Write out Deuteronomy 7:1–11 from the Bible translation of your choice. If you are pressed for time, write out Deuteronomy 7:7–11. You may also rewrite the passage in your own words, or outline or mind-map the chapter.


Driven Out, Not Wiped Out

Deuteronomy 7 may initially seem harsh, but it is crucial to examine the passage carefully. For instance, if the words “destroy utterly” (v. 2) actually mean to “wipe out” or “kill completely,” why would it be necessary to say that Israel should not intermarry with the Canaanites (v. 3)? That implies that there were people to marry still! In addition, as Moses continues, he makes clear that the destruction the people were to effect was in reference to the altars and high places, not the people themselves (v. 5). God did not want anyone to die, if at all possible, but He wanted people to return to true worship of Him. If the Baal and Asherah cults were still around, that would mean that people would be sacrificing their children and having sex with the temple priestesses. These actions were an abomination to God but would have been very attractive to Israel, as the Canaanites believed these rites were supposed to bring fertility to the land.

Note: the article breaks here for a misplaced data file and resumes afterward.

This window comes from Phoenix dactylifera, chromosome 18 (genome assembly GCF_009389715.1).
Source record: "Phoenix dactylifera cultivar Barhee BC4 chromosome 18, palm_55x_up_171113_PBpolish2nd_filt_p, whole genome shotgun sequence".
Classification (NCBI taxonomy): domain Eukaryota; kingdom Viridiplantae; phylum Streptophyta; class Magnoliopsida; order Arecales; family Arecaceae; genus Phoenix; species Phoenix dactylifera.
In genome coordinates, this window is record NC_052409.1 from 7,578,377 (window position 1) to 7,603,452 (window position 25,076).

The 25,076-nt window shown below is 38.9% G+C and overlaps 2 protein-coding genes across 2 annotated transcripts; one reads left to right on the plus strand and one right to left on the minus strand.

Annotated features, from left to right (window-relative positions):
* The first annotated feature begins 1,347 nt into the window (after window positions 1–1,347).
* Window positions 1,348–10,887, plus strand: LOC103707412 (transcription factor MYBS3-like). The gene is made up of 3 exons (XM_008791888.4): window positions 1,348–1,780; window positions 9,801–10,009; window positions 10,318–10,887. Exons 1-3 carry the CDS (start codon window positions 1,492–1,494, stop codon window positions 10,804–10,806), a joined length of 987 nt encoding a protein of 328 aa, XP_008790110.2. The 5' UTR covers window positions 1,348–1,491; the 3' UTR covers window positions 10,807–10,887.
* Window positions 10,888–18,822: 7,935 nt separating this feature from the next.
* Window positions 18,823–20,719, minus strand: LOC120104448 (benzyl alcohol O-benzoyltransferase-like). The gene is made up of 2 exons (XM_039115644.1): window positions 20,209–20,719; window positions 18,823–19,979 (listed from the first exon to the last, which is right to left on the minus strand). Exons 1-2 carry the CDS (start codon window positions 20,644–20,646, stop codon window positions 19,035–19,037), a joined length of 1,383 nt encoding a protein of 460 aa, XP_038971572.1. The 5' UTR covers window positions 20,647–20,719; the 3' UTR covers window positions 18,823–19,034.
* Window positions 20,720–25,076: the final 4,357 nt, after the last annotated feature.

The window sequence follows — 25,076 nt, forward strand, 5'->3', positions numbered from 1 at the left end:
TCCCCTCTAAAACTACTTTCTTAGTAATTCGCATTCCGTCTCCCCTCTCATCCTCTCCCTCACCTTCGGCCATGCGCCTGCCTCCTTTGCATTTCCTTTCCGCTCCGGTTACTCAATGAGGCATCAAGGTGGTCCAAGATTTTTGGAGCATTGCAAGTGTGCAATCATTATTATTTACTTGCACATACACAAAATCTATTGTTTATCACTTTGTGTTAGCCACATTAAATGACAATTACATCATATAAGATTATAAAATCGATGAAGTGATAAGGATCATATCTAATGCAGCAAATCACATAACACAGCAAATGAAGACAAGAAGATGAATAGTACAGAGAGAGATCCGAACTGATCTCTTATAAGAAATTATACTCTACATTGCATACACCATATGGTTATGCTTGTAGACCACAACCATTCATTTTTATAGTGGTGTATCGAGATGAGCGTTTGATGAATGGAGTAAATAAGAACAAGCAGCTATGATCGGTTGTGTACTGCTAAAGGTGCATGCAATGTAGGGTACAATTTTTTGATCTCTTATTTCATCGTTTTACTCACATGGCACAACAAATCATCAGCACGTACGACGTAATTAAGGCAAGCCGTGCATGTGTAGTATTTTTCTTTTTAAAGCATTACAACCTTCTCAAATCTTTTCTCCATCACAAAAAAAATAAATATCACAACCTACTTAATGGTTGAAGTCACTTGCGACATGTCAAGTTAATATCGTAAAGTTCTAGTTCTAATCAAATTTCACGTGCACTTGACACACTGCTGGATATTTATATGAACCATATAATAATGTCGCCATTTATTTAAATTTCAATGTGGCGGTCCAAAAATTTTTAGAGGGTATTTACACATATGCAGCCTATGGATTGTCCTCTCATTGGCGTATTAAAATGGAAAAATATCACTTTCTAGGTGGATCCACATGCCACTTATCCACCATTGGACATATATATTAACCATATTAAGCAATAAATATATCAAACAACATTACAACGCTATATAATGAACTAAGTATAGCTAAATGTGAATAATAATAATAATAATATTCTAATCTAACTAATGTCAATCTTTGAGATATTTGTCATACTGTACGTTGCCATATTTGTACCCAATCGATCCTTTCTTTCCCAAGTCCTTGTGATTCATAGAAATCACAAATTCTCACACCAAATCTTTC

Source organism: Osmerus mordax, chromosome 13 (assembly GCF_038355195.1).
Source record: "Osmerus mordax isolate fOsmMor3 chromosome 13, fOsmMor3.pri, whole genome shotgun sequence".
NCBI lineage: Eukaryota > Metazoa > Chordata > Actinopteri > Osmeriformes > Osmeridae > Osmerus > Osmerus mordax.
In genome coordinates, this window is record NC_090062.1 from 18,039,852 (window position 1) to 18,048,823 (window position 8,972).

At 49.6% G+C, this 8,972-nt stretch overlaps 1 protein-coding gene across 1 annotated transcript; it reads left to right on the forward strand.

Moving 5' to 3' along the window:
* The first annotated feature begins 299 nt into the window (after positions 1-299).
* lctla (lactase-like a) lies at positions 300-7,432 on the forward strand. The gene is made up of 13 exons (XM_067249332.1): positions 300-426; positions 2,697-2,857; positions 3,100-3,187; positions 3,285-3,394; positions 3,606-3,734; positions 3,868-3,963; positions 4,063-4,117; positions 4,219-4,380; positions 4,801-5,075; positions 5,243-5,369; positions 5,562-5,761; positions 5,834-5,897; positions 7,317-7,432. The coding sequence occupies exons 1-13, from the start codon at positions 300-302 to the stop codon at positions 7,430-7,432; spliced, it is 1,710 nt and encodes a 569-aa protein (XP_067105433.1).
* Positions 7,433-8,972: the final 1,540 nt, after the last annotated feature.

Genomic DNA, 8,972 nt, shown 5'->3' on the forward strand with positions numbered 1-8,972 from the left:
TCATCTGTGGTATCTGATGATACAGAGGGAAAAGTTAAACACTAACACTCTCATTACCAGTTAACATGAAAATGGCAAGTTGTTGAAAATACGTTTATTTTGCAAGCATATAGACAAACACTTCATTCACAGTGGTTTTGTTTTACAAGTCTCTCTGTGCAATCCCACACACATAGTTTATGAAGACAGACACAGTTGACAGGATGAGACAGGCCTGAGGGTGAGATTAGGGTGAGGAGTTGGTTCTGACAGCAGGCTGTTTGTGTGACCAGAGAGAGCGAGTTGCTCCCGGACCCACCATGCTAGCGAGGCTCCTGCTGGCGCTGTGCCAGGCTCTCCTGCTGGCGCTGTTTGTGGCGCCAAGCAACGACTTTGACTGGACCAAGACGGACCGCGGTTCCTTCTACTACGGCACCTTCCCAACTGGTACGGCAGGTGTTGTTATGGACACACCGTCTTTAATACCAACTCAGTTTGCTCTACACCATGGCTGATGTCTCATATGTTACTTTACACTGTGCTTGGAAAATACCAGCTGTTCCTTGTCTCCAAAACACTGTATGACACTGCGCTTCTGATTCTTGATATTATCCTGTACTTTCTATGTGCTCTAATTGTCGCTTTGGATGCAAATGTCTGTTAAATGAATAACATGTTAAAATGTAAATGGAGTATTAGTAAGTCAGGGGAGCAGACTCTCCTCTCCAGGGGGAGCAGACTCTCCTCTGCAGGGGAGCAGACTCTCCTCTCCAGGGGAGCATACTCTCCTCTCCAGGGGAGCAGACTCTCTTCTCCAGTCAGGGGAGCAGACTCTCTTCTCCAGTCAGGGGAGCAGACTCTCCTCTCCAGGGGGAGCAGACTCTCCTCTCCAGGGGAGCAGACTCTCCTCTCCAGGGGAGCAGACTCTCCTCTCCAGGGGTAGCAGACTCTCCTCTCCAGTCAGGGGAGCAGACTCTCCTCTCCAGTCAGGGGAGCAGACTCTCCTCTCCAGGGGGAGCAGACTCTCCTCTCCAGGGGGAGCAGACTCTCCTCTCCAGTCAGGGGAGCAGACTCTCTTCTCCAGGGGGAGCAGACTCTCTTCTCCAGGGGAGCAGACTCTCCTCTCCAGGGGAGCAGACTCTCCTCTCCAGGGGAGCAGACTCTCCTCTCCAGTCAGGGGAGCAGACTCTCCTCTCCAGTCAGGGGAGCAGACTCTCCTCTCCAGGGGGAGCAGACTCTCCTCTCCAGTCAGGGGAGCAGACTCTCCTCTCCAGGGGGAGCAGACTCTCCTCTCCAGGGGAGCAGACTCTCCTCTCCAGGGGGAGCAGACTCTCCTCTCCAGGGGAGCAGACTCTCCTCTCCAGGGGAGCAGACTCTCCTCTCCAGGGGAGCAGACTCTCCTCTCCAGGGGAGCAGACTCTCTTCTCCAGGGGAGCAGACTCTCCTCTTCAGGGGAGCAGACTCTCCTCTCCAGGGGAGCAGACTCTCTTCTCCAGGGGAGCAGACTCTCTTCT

Driving out is not equal to wiping out. Deuteronomy is clear that Israel inherited cities that they did not build, houses and farms that they did not build or plant, wells they did not dig (Deut. 6), and so on. If this had been a massive conquest, all the cities would have been destroyed. As it is, there is archaeological evidence for the destruction of only three cities, which are the ones the Bible tells us were burned: Jericho, Ai, and Hazor. In all other cities, there is basically no evidence of change in occupation, so much so that many scholars do not believe the conquest happened at all. However, when we look at the biblical evidence, Joshua tells us that the Canaanites were afraid and fled, which would leave cities open to habitation by Israel, and they would not have to build or conquer much of anything. Some of the Canaanites also were willing to make peace or treaties with Israel (Gibeonites), and many others became Israelites themselves, converting to the worship of Yahweh (Rahab and Uriah among others).